January 25th, a date set in my head for years now.  More specifically, January 25th, 2002 in New Mexico where four Nebraskan’s lost their lives to a nine time repeat offender.  January was a rough month with multiple fatalties here in Nebraska and 2002 ended up being one of the toughest years for alcohol-related crashes with a total of 115 deaths due to an alcohol-related crash and that is just in our state.

I can still remember traveling to New Mexico to be an advocate in the courtroom, for both families,  providing support and a strong shoulder as each family read their victim impact statements, in federal court, about how their loved ones would be forever missed. 

Dale, Jim and Jerry soon became strong supporters of MADD, active at the community and state level and to this day I feel very fortuante to count them as a friend of MADD.  The Beller family has been a strong advocate for mandatory ignition interlock legislation. They first worked with Governor Richardson in New Mexico.  New Mexico was the first to mandate ignition interlock and  over the last few years we have had data supporting that “offenders while on ignition interlock do not re-offend 95% of the time”.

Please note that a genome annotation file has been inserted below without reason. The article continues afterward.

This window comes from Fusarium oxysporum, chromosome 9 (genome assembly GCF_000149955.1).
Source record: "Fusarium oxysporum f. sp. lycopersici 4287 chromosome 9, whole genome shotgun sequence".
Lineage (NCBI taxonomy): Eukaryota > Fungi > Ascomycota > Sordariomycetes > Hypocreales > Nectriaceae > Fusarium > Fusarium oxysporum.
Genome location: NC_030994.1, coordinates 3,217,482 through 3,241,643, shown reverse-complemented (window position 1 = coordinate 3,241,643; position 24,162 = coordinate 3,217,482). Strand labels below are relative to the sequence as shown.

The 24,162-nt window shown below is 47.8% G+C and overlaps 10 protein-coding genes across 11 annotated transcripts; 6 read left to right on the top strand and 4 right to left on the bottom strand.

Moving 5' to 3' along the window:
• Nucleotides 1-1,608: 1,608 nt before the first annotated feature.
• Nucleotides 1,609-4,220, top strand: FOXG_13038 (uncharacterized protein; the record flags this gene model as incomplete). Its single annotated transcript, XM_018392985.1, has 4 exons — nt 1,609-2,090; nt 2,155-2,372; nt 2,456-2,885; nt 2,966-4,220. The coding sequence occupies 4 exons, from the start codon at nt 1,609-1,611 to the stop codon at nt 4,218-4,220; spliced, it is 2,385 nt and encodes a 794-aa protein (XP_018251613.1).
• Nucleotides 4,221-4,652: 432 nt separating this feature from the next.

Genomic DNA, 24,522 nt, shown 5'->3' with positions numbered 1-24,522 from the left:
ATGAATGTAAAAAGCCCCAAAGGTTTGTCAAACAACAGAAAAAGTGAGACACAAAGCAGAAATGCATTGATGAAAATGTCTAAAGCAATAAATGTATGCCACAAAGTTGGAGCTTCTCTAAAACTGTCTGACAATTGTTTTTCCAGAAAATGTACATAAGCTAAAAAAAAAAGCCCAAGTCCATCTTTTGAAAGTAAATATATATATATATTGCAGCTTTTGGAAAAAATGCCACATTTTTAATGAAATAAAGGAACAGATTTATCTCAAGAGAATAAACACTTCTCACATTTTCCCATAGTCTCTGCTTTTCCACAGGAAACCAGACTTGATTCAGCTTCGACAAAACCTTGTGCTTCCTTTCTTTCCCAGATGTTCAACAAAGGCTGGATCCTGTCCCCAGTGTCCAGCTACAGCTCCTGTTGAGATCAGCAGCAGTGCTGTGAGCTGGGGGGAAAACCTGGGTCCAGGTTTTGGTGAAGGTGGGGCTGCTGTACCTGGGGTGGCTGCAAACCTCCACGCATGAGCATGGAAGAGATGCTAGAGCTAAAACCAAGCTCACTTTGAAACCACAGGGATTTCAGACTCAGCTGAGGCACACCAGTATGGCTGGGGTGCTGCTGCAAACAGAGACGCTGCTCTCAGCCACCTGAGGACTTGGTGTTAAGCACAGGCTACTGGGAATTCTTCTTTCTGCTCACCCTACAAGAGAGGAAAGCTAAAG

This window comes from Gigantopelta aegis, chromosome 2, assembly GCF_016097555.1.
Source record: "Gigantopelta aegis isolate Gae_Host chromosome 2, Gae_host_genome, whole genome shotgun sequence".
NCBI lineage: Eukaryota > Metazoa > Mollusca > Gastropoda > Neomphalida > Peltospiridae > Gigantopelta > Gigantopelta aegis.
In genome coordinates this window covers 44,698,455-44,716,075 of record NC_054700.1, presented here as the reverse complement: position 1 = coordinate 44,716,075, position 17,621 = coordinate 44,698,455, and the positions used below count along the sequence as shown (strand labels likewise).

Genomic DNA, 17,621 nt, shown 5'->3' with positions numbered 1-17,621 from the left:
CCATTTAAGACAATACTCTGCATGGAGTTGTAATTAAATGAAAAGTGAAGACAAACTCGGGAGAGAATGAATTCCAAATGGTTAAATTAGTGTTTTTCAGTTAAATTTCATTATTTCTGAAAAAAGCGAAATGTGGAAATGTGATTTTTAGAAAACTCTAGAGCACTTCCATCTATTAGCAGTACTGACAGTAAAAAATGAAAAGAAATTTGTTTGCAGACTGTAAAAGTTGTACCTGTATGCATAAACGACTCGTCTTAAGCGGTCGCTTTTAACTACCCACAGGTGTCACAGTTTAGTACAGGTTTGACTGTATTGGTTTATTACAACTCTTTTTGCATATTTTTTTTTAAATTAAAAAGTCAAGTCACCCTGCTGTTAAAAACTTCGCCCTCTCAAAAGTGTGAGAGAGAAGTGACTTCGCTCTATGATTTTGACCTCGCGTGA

Nebraska does have an ignition interlock law but LB 625 offers a means to mandate for all offenders at .08 and above.  MADD strongly supports this action as a means to ensure every offender is held accountable, pays for his/her crime and ignition interlock ensures public safety.

Today, in memory of the Bellers and the Ramaekers I want to urge you to fight for your fellow Nebraskans and write your state senator to support LB 625, introduced by State Senator Tony Fulton.

In this day and age, it takes but five minutes to e-mail a note to your senator.  The state senators need to know that we care about our loved ones and we want every family member to arrive home from the day to share the next day ahead.  With your voice MADD can strive to meet the goals set in our Campaign to Eliminate Drunk Driving.